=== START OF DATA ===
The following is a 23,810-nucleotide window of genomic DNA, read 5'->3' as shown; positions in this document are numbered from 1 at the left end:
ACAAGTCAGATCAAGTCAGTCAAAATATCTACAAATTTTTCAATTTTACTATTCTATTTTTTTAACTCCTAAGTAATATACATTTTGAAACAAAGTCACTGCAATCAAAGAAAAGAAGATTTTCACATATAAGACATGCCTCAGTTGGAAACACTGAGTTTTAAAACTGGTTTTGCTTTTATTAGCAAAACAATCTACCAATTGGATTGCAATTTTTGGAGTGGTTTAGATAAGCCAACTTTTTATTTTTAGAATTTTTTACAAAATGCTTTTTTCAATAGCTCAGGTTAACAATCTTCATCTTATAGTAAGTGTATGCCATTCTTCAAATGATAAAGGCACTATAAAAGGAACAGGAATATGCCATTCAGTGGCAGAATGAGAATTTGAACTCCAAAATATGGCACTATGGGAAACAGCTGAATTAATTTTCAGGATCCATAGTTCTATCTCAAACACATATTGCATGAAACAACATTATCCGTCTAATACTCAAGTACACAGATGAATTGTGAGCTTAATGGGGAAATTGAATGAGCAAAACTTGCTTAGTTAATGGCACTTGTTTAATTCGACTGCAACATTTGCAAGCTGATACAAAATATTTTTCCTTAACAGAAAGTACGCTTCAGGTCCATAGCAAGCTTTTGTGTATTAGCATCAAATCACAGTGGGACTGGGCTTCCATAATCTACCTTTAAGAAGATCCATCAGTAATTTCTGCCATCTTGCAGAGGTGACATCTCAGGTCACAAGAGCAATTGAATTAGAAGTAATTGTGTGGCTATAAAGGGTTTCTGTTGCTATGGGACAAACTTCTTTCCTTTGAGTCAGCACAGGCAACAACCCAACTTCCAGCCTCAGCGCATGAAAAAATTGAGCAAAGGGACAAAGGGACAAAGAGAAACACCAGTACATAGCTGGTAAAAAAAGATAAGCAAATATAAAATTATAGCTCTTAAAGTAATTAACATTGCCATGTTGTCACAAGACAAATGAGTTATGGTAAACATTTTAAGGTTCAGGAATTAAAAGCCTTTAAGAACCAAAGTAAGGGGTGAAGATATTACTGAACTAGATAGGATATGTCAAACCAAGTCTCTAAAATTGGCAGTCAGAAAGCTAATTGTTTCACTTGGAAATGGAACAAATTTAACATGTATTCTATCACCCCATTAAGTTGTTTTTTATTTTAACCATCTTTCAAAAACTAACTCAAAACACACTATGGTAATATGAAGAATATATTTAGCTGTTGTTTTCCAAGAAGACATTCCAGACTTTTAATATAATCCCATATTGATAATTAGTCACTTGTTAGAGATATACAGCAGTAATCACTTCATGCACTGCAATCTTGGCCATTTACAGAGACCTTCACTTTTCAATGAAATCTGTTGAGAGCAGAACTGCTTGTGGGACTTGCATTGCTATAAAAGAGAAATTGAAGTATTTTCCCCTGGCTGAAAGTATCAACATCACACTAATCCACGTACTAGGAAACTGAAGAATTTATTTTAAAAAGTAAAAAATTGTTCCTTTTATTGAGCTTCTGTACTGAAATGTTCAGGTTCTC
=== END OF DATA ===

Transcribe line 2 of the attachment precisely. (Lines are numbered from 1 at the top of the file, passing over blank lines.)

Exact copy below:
ACAAGTCAGATCAAGTCAGTCAAAATATCTACAAATTTTTCAATTTTACTATTCTATTTTTTTAACTCCTAAGTAATATACATTTTGAAACAAAGTCACTGCAATCAAAGAAAAGAAGATTTTCACATATAAGACATGCCTCAGTTGGAAACACTGAGTTTTAAAACTGGTTTTGCTTTTATTAGCAAAACAATCTACCAATTGGATTGCAATTTTTGGAGTGGTTTAGATAAGCCAACTTTTTATTTTTAGAATTTTTTACAAAATGCTTTTTTCAATAGCTCAGGTTAACAATCTTCATCTTATAGTAAGTGTATGCCATTCTTCAAATGATAAAGGCACTATAAAAGGAACAGGAATATGCCATTCAGTGGCAGAATGAGAATTTGAACTCCAAAATATGGCACTATGGGAAACAGCTGAATTAATTTTCAGGATCCATAGTTCTATCTCAAACACATATTGCATGAAACAACATTATCCGTCTAATACTCAAGTACACAGATGAATTGTGAGCTTAATGGGGAAATTGAATGAGCAAAACTTGCTTAGTTAATGGCACTTGTTTAATTCGACTGCAACATTTGCAAGCTGATACAAAATATTTTTCCTTAACAGAAAGTACGCTTCAGGTCCATAGCAAGCTTTTGTGTATTAGCATCAAATCACAGTGGGACTGGGCTTCCATAATCTACCTTTAAGAAGATCCATCAGTAATTTCTGCCATCTTGCAGAGGTGACATCTCAGGTCACAAGAGCAATTGAATTAGAAGTAATTGTGTGGCTATAAAGGGTTTCTGTTGCTATGGGACAAACTTCTTTCCTTTGAGTCAGCACAGGCAACAACCCAACTTCCAGCCTCAGCGCATGAAAAAATTGAGCAAAGGGACAAAGGGACAAAGAGAAACACCAGTACATAGCTGGTAAAAAAAGATAAGCAAATATAAAATTATAGCTCTTAAAGTAATTAACATTGCCATGTTGTCACAAGACAAATGAGTTATGGTAAACATTTTAAGGTTCAGGAATTAAAAGCCTTTAAGAACCAAAGTAAGGGGTGAAGATATTACTGAACTAGATAGGATATGTCAAACCAAGTCTCTAAAATTGGCAGTCAGAAAGCTAATTGTTTCACTTGGAAATGGAACAAATTTAACATGTATTCTATCACCCCATTAAGTTGTTTTTTATTTTAACCATCTTTCAAAAACTAACTCAAAACACACTATGGTAATATGAAGAATATATTTAGCTGTTGTTTTCCAAGAAGACATTCCAGACTTTTAATATAATCCCATATTGATAATTAGTCACTTGTTAGAGATATACAGCAGTAATCACTTCATGCACTGCAATCTTGGCCATTTACAGAGACCTTCACTTTTCAATGAAATCTGTTGAGAGCAGAACTGCTTGTGGGACTTGCATTGCTATAAAAGAGAAATTGAAGTATTTTCCCCTGGCTGAAAGTATCAACATCACACTAATCCACGTACTAGGAAACTGAAGAATTTATTTTAAAAAGTAAAAAATTGTTCCTTTTATTGAGCTTCTGTACTGAAATGTTCAGGTTCTC